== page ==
Does this somehow allow the camera to "function" (in standby?) on a tiny fraction of it's required current [150/180mA]?

    Please clarify Tom

    Can you tell me where the camera would be placed in this schematic (is it being fed by the +6V)?

    Can you clarify what you mean by "delay"?
    Take the example of the 10MFD Cap:
    -Are you saying that in this case the circuit would stave off the "zombie effect" for 8.3 minutes?
    - At what point would the camera detect 'low voltage' and save the file?

    I wish the camera to run the entire time that it is powered by the light circuit.

    Can you clarify your implementation of this device in the camera circuit. . . ?
    It seems like I would need some method of triggering it?

    Also, it seems like I would still require a power cycle to avoid symptoms of "cam behavior" #4
    (once in "zombie mode" the camera will NOT revive short of a power cycle, even if it is 'tricked' into seeing the correct voltage)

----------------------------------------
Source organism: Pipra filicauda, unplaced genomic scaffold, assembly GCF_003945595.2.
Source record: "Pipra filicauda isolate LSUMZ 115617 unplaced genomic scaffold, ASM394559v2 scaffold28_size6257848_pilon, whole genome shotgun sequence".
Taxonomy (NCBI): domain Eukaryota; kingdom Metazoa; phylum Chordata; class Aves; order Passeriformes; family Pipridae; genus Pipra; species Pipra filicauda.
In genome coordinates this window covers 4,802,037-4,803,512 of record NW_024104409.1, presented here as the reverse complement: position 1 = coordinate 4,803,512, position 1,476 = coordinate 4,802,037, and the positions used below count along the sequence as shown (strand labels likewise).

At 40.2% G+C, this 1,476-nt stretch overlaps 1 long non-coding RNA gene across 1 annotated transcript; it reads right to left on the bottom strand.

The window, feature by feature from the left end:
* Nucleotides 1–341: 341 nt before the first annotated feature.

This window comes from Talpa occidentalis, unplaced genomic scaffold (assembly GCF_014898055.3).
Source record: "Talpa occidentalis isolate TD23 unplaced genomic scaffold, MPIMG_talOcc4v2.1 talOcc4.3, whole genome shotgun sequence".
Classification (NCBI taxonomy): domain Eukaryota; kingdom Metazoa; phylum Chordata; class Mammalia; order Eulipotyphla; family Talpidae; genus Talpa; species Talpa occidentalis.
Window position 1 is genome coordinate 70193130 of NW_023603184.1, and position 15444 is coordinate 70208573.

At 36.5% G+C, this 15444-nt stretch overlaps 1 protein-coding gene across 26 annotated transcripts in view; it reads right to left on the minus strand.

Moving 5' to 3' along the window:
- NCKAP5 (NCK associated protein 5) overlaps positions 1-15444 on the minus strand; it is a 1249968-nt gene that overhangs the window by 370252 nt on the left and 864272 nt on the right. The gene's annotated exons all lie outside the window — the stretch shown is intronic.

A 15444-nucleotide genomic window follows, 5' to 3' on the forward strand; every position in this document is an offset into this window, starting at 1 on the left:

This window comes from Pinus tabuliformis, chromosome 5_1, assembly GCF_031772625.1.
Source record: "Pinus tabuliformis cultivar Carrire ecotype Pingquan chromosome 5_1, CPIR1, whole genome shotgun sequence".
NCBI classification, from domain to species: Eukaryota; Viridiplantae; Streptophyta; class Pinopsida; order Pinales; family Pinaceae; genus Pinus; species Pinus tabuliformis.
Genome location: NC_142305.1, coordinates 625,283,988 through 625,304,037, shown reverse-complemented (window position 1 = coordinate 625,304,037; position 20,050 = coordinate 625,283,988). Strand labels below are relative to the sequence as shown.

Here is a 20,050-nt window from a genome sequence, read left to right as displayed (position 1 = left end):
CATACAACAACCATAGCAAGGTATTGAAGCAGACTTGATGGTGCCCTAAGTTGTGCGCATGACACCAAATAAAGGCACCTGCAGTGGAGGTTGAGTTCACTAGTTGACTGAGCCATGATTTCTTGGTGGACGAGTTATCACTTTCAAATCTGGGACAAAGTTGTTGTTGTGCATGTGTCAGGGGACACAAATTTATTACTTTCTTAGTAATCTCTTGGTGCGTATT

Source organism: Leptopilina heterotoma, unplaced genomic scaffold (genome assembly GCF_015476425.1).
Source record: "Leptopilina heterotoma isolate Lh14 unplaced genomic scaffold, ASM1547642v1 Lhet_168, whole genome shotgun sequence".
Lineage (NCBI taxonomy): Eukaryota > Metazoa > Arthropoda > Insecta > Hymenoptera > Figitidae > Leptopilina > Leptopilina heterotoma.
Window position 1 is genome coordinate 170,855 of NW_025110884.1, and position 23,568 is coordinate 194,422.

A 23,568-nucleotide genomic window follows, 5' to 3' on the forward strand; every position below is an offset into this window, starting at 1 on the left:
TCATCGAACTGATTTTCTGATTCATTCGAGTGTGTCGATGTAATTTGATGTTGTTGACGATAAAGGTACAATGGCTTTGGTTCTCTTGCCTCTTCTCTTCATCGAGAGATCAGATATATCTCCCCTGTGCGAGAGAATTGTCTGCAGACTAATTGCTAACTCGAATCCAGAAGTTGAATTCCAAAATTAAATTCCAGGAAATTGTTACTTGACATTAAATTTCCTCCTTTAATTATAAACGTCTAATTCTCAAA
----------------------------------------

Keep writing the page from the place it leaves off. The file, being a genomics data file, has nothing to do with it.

I apologize Tom if I'm being dense here, I'm just not seeing how this circuit is implemented and how it will behave.

    Can you give more detail?
    Last edited: Sep 23, 2010
  17. tom66

    Senior Member

    May 9, 2009

    The circuit I posted works as such:

    Light sensor provides 6V at a reasonable current to logic input (the L/H component.) The logic input also charges the capacitor. Let me know if you motion detector is unable to provide said high current output (if it's coming from a relay you should be okay.) If the motion detector is only designed for TTL drive a little interface might need to be added.

    The circuit is always powered by a 6V power supply even when the camera is off and draws a few milliamps in standby. The power supply must be sufficient to power the camera, and the voltage should be 1.9V or so greater than the camera's typical operating point. For a LiPo, this is 3.7V + 1.9V, or about 5.6V. A 6V supply will supply about 4.1V which is fine for the camera as LiPos can go as high as 4.2V.

    As soon as the logic input goes low, the voltage at the base of the darlington pair starts dropping. This causes a gradual drop in the output voltage due to decreasing base current. The diode prevents the cap from discharging through the logic input which can happen with some relay configurations. As the capacitor does not actually provide much of the camera's current, its capacitance is effectively multiplied by the gain of the two transistors, or about 10,000x. The advantage of this is that the small cap can charge very quickly (sub millisecond) and so the camera's voltage rises quickly, avoiding the "zombie" mode. The capacitor can then discharge slowly; once the output drops below 3.4V the camera enters its shutdown mode.